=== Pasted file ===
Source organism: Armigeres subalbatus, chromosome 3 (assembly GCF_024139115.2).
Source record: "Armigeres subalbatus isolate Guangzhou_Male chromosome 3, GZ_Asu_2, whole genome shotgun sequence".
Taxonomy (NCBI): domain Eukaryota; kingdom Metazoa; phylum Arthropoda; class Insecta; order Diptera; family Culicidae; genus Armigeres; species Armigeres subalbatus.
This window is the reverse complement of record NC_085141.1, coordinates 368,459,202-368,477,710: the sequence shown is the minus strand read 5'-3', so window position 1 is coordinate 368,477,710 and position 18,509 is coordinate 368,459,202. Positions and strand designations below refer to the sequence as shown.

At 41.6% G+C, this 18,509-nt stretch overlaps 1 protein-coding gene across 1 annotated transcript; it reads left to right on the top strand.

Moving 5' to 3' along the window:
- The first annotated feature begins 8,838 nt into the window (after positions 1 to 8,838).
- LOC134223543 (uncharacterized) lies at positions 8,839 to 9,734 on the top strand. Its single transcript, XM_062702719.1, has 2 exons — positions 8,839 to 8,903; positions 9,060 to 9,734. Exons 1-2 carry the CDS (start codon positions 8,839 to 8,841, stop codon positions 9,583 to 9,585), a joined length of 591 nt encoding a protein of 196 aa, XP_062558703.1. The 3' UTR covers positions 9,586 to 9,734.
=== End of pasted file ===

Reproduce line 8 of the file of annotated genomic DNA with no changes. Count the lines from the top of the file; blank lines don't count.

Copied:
- LOC134223543 (uncharacterized) lies at positions 8,839 to 9,734 on the top strand. Its single transcript, XM_062702719.1, has 2 exons — positions 8,839 to 8,903; positions 9,060 to 9,734. Exons 1-2 carry the CDS (start codon positions 8,839 to 8,841, stop codon positions 9,583 to 9,585), a joined length of 591 nt encoding a protein of 196 aa, XP_062558703.1. The 3' UTR covers positions 9,586 to 9,734.